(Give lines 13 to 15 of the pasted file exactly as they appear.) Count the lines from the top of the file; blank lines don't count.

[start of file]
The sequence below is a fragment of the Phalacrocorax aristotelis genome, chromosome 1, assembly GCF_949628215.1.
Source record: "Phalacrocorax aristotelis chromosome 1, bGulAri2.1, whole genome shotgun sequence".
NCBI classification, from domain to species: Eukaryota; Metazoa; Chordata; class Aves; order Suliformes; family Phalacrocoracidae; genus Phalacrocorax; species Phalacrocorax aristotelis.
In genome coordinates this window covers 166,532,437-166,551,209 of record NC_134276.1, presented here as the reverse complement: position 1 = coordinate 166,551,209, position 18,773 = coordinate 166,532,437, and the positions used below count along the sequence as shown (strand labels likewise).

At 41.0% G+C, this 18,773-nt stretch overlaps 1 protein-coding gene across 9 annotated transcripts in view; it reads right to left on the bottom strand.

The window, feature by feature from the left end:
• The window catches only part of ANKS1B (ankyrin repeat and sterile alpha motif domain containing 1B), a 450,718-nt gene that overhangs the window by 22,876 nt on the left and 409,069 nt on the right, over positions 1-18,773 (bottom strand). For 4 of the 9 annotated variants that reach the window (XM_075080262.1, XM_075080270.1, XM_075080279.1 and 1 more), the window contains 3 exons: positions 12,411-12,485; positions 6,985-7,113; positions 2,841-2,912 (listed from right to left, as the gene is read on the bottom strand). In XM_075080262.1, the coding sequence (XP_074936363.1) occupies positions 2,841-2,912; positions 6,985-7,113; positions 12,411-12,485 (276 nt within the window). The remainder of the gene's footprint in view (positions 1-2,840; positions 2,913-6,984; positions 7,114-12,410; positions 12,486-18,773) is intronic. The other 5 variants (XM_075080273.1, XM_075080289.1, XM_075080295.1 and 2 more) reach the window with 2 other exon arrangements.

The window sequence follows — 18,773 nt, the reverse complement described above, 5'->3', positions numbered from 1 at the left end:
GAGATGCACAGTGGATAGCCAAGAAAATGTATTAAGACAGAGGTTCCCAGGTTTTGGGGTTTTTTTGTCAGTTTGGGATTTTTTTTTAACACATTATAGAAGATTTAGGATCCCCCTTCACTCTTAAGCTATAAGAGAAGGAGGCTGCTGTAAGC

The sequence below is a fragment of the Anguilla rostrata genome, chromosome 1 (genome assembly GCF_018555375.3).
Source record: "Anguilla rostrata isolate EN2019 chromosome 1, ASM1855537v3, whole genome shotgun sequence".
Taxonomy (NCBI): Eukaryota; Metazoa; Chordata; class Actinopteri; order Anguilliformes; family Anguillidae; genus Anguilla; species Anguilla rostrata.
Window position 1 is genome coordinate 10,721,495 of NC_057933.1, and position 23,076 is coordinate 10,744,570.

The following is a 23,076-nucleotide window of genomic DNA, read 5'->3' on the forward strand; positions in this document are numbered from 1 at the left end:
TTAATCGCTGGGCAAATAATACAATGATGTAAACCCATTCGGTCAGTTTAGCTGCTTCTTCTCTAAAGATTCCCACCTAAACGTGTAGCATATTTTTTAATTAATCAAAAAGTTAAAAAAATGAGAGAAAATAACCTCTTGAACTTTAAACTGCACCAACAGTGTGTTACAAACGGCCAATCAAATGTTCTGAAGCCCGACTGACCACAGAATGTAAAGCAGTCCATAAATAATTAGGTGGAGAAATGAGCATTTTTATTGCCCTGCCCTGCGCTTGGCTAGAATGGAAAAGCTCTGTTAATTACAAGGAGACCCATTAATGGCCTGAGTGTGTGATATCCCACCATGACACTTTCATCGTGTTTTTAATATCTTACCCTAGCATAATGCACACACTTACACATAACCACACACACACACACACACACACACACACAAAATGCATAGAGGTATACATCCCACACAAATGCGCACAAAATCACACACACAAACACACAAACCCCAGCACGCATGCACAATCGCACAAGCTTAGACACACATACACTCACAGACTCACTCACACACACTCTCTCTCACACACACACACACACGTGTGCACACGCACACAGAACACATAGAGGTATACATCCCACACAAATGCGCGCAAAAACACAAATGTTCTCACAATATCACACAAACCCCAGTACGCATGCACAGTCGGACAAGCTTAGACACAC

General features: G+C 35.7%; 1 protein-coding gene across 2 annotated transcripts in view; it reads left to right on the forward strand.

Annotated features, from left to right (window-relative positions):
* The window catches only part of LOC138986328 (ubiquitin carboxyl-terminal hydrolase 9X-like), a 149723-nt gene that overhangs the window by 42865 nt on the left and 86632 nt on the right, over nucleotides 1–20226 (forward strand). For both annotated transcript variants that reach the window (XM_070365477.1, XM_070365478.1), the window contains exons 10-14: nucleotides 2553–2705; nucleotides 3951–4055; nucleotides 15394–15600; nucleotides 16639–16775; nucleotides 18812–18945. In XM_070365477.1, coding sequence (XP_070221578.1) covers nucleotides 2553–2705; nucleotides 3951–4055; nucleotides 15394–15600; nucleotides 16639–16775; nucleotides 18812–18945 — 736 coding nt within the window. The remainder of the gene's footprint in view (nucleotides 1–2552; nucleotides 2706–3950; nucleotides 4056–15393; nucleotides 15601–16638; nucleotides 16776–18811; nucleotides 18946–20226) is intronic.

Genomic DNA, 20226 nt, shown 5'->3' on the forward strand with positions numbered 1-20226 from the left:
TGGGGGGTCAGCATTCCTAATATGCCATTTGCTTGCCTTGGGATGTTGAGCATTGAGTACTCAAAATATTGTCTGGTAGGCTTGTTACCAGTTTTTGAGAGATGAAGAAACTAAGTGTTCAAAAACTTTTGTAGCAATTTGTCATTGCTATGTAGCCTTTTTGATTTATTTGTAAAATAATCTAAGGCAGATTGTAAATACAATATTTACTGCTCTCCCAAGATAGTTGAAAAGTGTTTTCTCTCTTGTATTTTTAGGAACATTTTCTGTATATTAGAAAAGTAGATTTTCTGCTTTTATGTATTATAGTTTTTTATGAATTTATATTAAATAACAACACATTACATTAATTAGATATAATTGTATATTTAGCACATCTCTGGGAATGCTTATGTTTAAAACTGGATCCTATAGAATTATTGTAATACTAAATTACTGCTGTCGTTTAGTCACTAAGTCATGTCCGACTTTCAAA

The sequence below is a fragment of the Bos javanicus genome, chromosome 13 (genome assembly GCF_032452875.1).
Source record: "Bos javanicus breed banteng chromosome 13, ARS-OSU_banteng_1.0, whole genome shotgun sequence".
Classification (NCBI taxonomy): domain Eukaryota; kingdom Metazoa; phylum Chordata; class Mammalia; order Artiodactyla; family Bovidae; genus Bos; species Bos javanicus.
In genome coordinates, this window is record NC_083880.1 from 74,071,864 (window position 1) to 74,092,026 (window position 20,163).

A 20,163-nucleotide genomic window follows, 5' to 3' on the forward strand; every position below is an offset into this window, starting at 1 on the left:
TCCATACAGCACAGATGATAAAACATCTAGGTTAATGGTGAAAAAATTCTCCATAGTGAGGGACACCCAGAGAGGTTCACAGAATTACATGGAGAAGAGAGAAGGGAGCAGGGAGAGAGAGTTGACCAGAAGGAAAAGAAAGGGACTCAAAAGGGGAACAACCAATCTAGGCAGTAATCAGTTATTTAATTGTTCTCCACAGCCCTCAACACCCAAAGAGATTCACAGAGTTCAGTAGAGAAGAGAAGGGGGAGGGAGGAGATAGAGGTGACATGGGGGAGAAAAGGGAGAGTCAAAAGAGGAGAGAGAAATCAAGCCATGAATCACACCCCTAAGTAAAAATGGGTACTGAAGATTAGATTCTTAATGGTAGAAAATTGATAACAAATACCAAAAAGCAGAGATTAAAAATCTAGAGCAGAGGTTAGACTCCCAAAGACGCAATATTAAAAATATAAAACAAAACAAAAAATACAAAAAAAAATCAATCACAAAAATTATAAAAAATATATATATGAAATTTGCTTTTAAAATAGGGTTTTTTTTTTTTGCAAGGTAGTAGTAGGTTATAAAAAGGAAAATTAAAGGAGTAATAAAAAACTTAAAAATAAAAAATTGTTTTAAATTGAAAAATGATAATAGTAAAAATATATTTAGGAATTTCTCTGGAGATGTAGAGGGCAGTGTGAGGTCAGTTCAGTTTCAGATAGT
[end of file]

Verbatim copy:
Window position 1 is genome coordinate 10,721,495 of NC_057933.1, and position 23,076 is coordinate 10,744,570.

The following is a 23,076-nucleotide window of genomic DNA, read 5'->3' on the forward strand; positions in this document are numbered from 1 at the left end:
TTAATCGCTGGGCAAATAATACAATGATGTAAACCCATTCGGTCAGTTTAGCTGCTTCTTCTCTAAAGATTCCCACCTAAACGTGTAGCATATTTTTTAATTAATCAAAAAGTTAAAAAAATGAGAGAAAATAACCTCTTGAACTTTAAACTGCACCAACAGTGTGTTACAAACGGCCAATCAAATGTTCTGAAGCCCGACTGACCACAGAATGTAAAGCAGTCCATAAATAATTAGGTGGAGAAATGAGCATTTTTATTGCCCTGCCCTGCGCTTGGCTAGAATGGAAAAGCTCTGTTAATTACAAGGAGACCCATTAATGGCCTGAGTGTGTGATATCCCACCATGACACTTTCATCGTGTTTTTAATATCTTACCCTAGCATAATGCACACACTTACACATAACCACACACACACACACACACACACACACACAAAATGCATAGAGGTATACATCCCACACAAATGCGCACAAAATCACACACACAAACACACAAACCCCAGCACGCATGCACAATCGCACAAGCTTAGACACACATACACTCACAGACTCACTCACACACACTCTCTCTCACACACACACACACACGTGTGCACACGCACACAGAACACATAGAGGTATACATCCCACACAAATGCGCGCAAAAACACAAATGTTCTCACAATATCACACAAACCCCAGTACGCATGCACAGTCGGACAAGCTTAGACACAC